Treatment Options

Once you have been diagnosed with COPD, there are many ways that you and your doctor can work together to manage the symptoms of the disease and improve your quality of life. Your doctor may suggest one or more of the following options:

Medications (such as bronchodilators, inhaled steroids, and anti-inflammatory agents)

Bronchodilators are medicines that usually come in the form of an inhaler. They work to relax the muscles around your airways, to help open them, and make it easier to breathe. Inhaled steroids help prevent the airways from getting inflamed—and anti-inflammatory agents help reduce inflammation or swelling. Of course, each patient is different—your doctor may suggest other types of medications that might work better for you.

Pulmonary Rehabilitation

Image of a man doing light exerciseYour doctor may recommend that you participate in pulmonary rehabilitation, or "rehab." This is a program that helps you learn to exercise and manage your disease with physical activity and counseling. It can help you stay active and carry out your day-to-day tasks.

Physical Activity Training

Your doctor or a pulmonary therapist recommended by your doctor might teach you some activities to help your arms and legs get stronger and/or breathing exercises that strengthen the muscles needed for breathing.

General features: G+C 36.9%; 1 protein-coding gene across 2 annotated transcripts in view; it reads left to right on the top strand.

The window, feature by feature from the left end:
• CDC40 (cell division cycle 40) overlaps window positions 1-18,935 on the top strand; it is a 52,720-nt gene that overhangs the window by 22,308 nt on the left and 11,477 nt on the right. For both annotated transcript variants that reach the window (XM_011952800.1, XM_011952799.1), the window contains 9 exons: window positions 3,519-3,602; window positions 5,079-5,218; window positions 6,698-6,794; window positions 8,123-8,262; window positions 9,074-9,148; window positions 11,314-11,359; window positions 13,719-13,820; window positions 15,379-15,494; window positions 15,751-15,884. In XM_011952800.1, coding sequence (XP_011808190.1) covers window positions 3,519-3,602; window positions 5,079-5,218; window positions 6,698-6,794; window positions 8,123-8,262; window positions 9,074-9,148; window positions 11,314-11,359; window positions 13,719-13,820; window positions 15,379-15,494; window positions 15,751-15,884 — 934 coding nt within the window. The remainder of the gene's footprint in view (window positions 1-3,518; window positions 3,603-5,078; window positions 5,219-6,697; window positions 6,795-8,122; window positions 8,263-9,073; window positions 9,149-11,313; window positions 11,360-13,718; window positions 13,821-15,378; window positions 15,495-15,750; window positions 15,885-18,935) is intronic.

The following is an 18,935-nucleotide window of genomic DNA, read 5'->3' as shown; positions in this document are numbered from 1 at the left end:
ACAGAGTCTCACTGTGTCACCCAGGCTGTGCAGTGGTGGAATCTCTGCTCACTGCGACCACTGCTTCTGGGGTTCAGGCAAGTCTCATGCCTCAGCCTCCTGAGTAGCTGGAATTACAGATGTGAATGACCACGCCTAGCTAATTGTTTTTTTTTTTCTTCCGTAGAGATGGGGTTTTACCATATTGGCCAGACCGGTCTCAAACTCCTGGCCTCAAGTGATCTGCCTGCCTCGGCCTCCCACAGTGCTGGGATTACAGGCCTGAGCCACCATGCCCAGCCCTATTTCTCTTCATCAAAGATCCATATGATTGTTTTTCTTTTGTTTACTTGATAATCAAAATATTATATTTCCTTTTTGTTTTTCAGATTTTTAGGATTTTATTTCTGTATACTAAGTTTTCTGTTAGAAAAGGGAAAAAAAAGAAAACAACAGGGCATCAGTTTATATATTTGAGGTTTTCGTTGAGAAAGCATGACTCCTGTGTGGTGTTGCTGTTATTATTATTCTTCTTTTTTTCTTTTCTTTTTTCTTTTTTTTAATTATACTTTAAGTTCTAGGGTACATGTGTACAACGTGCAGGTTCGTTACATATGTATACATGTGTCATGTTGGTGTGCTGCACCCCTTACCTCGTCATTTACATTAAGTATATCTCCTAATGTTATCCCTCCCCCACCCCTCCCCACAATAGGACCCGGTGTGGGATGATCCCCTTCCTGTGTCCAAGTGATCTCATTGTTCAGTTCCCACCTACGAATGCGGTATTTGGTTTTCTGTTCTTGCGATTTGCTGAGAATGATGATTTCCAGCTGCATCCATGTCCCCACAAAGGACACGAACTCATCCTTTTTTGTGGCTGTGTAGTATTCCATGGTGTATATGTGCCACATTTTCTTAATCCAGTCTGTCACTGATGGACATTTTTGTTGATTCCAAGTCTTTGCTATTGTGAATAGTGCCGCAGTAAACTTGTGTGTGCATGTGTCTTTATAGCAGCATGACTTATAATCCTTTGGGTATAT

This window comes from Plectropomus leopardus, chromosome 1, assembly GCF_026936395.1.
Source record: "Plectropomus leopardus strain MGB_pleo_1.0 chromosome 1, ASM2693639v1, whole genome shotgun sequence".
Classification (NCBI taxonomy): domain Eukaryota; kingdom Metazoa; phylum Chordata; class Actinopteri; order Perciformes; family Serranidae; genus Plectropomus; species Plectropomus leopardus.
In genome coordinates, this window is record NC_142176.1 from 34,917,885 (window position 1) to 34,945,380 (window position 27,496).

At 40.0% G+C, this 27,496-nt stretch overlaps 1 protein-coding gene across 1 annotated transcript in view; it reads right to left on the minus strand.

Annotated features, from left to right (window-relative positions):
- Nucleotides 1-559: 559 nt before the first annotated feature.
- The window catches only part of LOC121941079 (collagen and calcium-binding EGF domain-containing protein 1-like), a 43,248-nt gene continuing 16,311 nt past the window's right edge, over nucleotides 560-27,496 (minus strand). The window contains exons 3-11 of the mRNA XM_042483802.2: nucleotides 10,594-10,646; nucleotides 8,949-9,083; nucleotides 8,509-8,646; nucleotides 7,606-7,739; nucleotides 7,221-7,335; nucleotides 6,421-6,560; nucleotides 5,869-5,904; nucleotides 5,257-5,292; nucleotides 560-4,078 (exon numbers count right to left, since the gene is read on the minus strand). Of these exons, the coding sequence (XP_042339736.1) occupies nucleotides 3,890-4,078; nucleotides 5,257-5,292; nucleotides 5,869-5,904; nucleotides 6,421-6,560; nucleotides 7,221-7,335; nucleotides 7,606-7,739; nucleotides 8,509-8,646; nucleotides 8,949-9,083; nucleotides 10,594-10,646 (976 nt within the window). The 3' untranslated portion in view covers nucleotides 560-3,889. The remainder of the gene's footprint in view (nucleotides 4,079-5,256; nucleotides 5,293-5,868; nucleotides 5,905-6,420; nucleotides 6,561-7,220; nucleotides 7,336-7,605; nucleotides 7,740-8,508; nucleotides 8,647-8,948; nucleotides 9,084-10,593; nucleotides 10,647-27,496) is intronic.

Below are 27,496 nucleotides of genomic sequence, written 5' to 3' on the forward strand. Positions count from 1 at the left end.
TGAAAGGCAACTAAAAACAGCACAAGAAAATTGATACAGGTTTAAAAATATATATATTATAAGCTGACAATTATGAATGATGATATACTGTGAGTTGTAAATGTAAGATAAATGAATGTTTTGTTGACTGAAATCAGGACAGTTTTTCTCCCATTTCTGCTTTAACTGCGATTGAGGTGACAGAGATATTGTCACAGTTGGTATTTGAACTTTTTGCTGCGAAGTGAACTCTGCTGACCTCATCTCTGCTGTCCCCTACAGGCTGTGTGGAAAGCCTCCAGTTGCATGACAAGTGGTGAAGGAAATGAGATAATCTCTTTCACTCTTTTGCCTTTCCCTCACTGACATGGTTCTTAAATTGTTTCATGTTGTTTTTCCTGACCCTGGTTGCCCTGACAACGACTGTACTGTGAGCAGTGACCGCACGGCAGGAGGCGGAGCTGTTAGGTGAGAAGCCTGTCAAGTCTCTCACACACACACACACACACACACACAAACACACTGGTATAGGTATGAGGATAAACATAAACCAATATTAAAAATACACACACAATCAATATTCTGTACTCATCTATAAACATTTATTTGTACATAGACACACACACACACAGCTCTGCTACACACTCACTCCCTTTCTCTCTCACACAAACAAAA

Lifestyle Changes

Lifestyle changes such as quitting smoking can help you manage the effects of COPD.

Oxygen Supplementation

If your COPD is severe, your doctor might suggest oxygen therapy to help with shortness of breath. You might need oxygen all of the time or just some of the time - your health care provider will work with you to learn which treatment will be most helpful.


COPD patients with very severe symptoms may have a hard time breathing all the time. In some of these cases, doctors may suggest lung surgery to improve breathing and help lessen some of the most severe symptoms.

Managing Complications

Symptoms of COPD can get worse all of a sudden. When this happens, it is much harder to catch your breath. You might also have chest tightness, more coughing or a change in your cough (becomes more productive, more mucus is expelled), and a fever.

When symptoms get worse quickly, it could be a sign of a lung infection. There could be other causes for symptoms getting worse, such as heart disease related to severe lung damage. The best thing to do is call your doctor right away so he or she can find out what the cause of the problem is and take steps to treat it.

When To Get Emergency Help

Seek emergency help if your usual medications aren't working and:

  • You find that it is unusually hard to walk or talk (such as difficulty completing a sentence).
  • Your heart is beating very fast or irregularly.
  • Your lips or fingernails are gray or blue.
  • Your breathing is fast and hard, even when you are using your medication.

Be prepared and have information on hand that you or others would need in a medical emergency, such as a list of medicines you are taking, the name of your doctor and his/her contact information, directions to the hospital or your doctor's office, and people to contact if you are unable to speak or drive yourself to the doctor or hospital.

For more information on COPD and taking steps to breathe better, visit the NHLBI's Diseases and Conditions Index.